Patients with visits deemed medically unnecessary are advised to delay their visit.

Currently closed: Minnetonka – Hennepin

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How to Prevent Medicine Abuse in Your Home: Safe Storage & Disposal

It’s up to all of us to take action against medicine abuse. The best place to start is in your own home by storing medications safely and securely, and by talking with your kids about the dangers of medicine abuse.

Mind Your Meds

Two-thirds of teens and young adults who report abuse of prescription medicine are getting it from friends, family and acquaintances. Make sure the young people in your life don’t have access to any medications in your home. Follow these three steps to monitor, secure and properly dispose of unused and expired prescription and over-the-counter medicine in your home.

Step 1: Monitor

How aware are you of the prescription medications currently in your home? Would you know if some of your pills were missing? From this day forward, make sure you can honestly answer yes.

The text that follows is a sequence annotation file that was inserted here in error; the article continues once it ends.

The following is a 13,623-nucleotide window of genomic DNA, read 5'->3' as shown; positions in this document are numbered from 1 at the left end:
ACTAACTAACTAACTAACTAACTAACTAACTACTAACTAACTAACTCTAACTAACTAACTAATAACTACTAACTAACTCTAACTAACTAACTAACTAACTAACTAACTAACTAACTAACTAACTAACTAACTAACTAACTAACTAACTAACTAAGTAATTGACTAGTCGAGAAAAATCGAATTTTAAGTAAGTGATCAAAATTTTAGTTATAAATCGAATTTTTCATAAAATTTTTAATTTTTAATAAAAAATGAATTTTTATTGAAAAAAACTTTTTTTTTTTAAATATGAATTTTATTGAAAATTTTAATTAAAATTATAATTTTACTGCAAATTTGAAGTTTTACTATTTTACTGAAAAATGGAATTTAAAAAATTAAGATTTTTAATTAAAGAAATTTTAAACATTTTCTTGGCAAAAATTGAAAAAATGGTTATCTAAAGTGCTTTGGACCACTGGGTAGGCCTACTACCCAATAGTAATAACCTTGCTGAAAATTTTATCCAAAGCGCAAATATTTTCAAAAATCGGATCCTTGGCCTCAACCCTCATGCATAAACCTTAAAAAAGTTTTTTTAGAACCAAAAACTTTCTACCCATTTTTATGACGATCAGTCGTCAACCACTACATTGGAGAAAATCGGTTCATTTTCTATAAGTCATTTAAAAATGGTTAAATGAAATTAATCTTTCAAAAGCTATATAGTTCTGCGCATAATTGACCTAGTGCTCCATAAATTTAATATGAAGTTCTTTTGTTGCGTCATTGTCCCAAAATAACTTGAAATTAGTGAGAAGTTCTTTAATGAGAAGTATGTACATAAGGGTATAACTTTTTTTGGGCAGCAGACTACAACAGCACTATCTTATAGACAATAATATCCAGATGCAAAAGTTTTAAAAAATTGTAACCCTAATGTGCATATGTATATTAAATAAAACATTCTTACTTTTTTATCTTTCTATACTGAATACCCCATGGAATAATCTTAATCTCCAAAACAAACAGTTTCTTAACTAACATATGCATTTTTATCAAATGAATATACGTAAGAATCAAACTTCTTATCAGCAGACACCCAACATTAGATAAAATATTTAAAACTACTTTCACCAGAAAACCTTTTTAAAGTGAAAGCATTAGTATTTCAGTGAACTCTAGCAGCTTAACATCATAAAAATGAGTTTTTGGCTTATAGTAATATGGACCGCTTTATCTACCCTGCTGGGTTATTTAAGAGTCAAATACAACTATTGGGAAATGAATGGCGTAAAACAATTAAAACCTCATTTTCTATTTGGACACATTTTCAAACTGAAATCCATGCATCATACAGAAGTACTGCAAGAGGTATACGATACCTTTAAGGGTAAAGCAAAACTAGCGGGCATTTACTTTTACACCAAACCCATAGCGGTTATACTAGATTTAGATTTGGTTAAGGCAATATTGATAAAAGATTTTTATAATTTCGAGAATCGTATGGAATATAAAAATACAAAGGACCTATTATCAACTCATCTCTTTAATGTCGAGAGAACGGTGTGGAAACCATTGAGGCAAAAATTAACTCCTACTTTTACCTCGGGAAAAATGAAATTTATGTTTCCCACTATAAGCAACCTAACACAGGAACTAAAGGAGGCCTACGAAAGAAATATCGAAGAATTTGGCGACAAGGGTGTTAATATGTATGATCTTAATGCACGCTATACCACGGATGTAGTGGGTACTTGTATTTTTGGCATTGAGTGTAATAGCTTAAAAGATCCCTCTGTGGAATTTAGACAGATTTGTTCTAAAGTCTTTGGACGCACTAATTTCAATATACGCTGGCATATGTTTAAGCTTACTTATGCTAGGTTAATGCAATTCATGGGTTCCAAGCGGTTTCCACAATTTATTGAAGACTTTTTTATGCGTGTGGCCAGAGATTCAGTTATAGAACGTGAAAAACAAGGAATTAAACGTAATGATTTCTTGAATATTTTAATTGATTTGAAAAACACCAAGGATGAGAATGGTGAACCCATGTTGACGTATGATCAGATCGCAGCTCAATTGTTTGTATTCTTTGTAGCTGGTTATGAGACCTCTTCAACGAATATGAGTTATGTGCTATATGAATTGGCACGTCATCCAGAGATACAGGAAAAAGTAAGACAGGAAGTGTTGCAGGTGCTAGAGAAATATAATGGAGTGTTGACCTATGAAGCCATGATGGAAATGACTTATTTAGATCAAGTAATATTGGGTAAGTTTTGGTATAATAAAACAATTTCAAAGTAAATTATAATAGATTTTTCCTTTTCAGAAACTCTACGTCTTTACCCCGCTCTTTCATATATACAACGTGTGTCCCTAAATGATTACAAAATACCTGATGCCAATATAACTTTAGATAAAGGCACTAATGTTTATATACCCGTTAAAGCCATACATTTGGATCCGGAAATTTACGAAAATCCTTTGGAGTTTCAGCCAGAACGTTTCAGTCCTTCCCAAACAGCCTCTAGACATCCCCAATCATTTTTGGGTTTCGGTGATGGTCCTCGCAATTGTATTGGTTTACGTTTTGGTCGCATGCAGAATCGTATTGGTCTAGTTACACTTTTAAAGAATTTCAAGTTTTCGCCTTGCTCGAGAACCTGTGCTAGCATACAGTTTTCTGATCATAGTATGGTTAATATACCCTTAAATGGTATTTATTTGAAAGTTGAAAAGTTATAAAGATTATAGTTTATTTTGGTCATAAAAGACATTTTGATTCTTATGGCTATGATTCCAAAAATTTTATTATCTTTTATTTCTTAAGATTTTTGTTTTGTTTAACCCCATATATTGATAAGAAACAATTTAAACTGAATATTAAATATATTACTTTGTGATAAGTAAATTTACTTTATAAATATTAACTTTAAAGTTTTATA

Start by taking note of how many pills are in each of your prescription bottles or pill packets, and keep track of refills. This goes for your own medicine, as well as for your kids and other members of the household. If you find you need to refill your medicine more often than expected, that could indicate a problem.

If your child has been prescribed medicine, be sure you control its use by monitoring dosages and refills. You need to be especially vigilant with medicine known to be addictive and commonly abused such as opioids (prescription pain relievers), benzodiazepines (sedatives and anti-anxiety medications) and stimulants (ADHD medications).

Make sure your friends, parents of your child’s friends, neighbors and relatives — especially grandparents — are also aware of the risks. Encourage them to regularly monitor the medicine in their homes as well.

Step 2: Secure

Approach securing your prescriptions the same way you would other valuables in your home, like jewelry or cash. There’s no shame in helping protect those items, and the same holds true for your medicine.

Remove prescriptions from the medicine cabinet and secure them in a place only you know about. If possible, keep all medicine, both prescription and over-the-counter, in a safe place, such as a locked cabinet your teen cannot access.

Step 3: Dispose

Safely disposing of expired or unused medicine is critical to helping protect your kids, family and home. And it decreases the opportunity for visitors in your home, like your kids’ friends, to abuse medicine as well.

The ideal way to do this is by participating in a safe drug disposal program – either a drug take-back day, an ongoing program in your community, a drug deactivation bag, or a drug mail-back program. To find a take-back location or event near you, visit the American Medicine Chest Challenge or the DEA website.